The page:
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Daily Briefing: Finnish Homelessness Policy

27 Feb 2023

At a glance

On the first delegation trip of the Ministry of Construction to Finland, Germany’s Federal Minister, Klara Geywitz (Social Democrats), explored solutions to one of the most pressing social policy issues in Germany and across the globe: homelessness and the affordability of housing. In Finland, it has long been agreed that housing is a fundamental right. Let us take a closer look at Finnish housing and anti-homelessness policies, and what they could mean for other countries.

What is happening with Finnish homelessness policy?

Last week, Germany’s Federal Minister for Construction, Klara Geywitz, and various members of the German Bundestag (lower chamber of parliament) and journalists, visited Helsinki. The visit’s agenda was to find out how Finland is successfully combating homelessness and to what extent this could be transferred to Germany. 

Since the introduction of “Housing First”, Finland has more than halved homelessness, from 8,260 homeless people (in 2008) to 3,686 homeless people in 2022. Geywitz herself had many questions, for instance how the Finnish concepts work and what Finland does with EU foreign nationals who are homeless?

About 20 kilometres from Helsinki, Geywitz met Heikki Kakko in the Väinölä housing project. The 68-year-old has lived here for three years and shows her his small flat. He tells the minister why he ended up here: After his company went bankrupt, financial ruin followed. No job, no money and in the end no flat.

“Everyone in society deserves a second chance”, Kakko said, “whether you slip into homelessness because of debt, alcohol or drugs”. He sees his own unconditional flat, i.e., the unconditional state guarantee of housing, as a stepping stone to a normal life. This is made possible by the Finnish state’s “Housing First” programme. For him, it has been running for three years now; the idea is much older.

What is in it for you?

The turning point in Finnish homeless policy was the 1980s. The death of many homeless people in several particularly cold winters in a row triggered a social debate. The end result was a cross-party decision that housing is a fundamental right. The Finnish concept is to provide housing to every Finnish homeless person unconditionally, if possible.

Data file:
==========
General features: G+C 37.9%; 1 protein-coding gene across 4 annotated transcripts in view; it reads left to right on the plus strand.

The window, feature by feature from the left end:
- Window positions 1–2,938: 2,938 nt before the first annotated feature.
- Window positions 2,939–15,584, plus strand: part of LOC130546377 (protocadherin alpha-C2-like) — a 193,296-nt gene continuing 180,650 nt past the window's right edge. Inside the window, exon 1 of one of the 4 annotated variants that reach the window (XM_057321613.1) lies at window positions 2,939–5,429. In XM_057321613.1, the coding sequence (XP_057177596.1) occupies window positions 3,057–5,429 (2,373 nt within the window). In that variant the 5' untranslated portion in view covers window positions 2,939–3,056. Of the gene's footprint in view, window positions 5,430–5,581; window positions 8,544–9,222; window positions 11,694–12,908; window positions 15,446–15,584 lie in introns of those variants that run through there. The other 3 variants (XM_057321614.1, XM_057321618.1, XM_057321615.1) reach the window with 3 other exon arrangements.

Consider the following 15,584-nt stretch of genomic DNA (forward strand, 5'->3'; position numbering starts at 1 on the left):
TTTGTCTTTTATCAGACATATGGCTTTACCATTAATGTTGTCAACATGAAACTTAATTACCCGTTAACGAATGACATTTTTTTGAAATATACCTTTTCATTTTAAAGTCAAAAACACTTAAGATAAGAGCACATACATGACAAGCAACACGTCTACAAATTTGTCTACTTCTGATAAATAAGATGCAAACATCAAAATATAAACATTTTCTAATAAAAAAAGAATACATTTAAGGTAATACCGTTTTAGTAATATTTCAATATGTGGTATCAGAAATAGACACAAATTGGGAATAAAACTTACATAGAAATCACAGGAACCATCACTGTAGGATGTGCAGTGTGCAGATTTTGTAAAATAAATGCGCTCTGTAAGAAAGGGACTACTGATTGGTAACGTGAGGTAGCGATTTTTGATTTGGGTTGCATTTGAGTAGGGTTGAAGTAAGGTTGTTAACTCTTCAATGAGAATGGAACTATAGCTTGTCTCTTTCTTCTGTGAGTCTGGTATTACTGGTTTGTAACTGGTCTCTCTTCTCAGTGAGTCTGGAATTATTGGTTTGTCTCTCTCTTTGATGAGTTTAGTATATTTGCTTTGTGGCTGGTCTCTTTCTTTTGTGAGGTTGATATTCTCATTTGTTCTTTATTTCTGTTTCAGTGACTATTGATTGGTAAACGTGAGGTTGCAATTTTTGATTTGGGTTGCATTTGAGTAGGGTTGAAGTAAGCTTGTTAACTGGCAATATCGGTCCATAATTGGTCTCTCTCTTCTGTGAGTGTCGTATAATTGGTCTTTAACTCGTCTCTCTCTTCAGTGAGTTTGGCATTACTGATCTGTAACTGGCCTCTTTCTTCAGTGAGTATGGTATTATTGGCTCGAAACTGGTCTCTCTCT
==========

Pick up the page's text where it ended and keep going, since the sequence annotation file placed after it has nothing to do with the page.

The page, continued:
Our regular readers will be aware already that we covered the plight of unsheltered homeless people in August 2022. An international comparison shows that in the US, there are 174 homeless for every 100,000 people - in percentage terms, 0.17%. In the EU, only 11 of the 27 member states have lower per capita homeless rates. 

A key difference, though, lies in the distinction between homeless people and unsheltered homeless people. And this difference is exactly what Finland’s social policy focuses on: sheltering the homeless, in the short run, and providing them with apartments, in the longer run.

The assistance in Finland is based on two pillars: foundations such as the “Y-Foundation” or the “Blue Cross” build and/or buy flats and make them available. The homeless person is the tenant of the flat, the rent is paid by the state. In addition, social services such as medical and psychological care and also support in dealing with authorities are offered. The use of social services is voluntary and not a prerequisite for keeping the flat. The services are financed by the Ministry of Social Affairs STEA and also by the European Structural Fund.

The “Y-Foundation” is one of the largest providers of “Housing First” services in Finland, founded in 1985. It now has more than 10,000 flats and is supported by many civil society organisations. There are different housing concepts: individual flats spread across the city or housing projects, also outside, with several housing units and common rooms. There, social services are offered directly on site.

When visiting the homeless newspaper “ISORNO” in Helsinki, though, Germany’s Federal Minister for Construction learned that not all homeless people are accepted in the “Housing First” programme. 

According to Janne Hukka, the director of ISORNO, EU foreign nationals do not appear in the Finnish homeless statistics. There are other projects for them, such as warming rooms and newspaper sales. The ISORNO newspaper’s selling price is €10, of which the sellers get to keep €5. 

What happens next?

In the context of Geywitz’s visit, the key question is that of the transferability of such concepts to Germany (and other EU countries). According to Kai-Gerrit Venske, a specialist for homelessness at Caritas in Berlin, Germany, “Housing First” has impressive success figures - but he fears that this could obscure the main problem in Germany: the glaring lack of affordable housing, especially too little social housing.

Shortly before flying back to Berlin, Geywitz concluded: “One secret of political success in Finland is continuity”. The Finns have defined a political goal across party lines and pursued it over legislative periods and governments. Such bipartisan support and continuity is required in countries across the world in combating homelessness and the individual tragedy such a predicament entails.

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